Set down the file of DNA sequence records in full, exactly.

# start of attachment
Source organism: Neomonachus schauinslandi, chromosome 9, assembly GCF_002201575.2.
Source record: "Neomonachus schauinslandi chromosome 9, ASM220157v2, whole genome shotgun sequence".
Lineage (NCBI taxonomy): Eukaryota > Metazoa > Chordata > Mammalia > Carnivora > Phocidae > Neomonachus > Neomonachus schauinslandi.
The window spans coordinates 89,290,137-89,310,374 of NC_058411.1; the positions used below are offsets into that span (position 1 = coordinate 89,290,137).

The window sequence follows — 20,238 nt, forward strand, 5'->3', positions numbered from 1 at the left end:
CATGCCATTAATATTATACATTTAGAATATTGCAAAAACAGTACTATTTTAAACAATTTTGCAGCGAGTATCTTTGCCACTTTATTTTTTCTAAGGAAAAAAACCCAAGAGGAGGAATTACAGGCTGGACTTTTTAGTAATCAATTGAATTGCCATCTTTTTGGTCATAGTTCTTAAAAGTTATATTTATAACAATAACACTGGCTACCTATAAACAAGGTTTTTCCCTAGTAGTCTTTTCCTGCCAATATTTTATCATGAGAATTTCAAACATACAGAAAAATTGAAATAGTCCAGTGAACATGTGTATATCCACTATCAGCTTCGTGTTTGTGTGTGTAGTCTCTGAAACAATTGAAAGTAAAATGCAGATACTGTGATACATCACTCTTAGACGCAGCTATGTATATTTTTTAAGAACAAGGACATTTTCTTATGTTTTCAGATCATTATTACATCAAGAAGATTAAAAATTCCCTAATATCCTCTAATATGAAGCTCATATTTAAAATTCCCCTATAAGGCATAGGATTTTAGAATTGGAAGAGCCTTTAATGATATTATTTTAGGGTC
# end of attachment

Source organism: Neomonachus schauinslandi, chromosome 9, assembly GCF_002201575.2.
Source record: "Neomonachus schauinslandi chromosome 9, ASM220157v2, whole genome shotgun sequence".
Lineage (NCBI taxonomy): Eukaryota > Metazoa > Chordata > Mammalia > Carnivora > Phocidae > Neomonachus > Neomonachus schauinslandi.
The window spans coordinates 89,290,137-89,310,374 of NC_058411.1; the positions used below are offsets into that span (position 1 = coordinate 89,290,137).

The window sequence follows — 20,238 nt, forward strand, 5'->3', positions numbered from 1 at the left end:
CATGCCATTAATATTATACATTTAGAATATTGCAAAAACAGTACTATTTTAAACAATTTTGCAGCGAGTATCTTTGCCACTTTATTTTTTCTAAGGAAAAAAACCCAAGAGGAGGAATTACAGGCTGGACTTTTTAGTAATCAATTGAATTGCCATCTTTTTGGTCATAGTTCTTAAAAGTTATATTTATAACAATAACACTGGCTACCTATAAACAAGGTTTTTCCCTAGTAGTCTTTTCCTGCCAATATTTTATCATGAGAATTTCAAACATACAGAAAAATTGAAATAGTCCAGTGAACATGTGTATATCCACTATCAGCTTCGTGTTTGTGTGTGTAGTCTCTGAAACAATTGAAAGTAAAATGCAGATACTGTGATACATCACTCTTAGACGCAGCTATGTATATTTTTTAAGAACAAGGACATTTTCTTATGTTTTCAGATCATTATTACATCAAGAAGATTAAAAATTCCCTAATATCCTCTAATATGAAGCTCATATTTAAAATTCCCCTATAAGGCATAGGATTTTAGAATTGGAAGAGCCTTTAATGATATTATTTTAGGGTC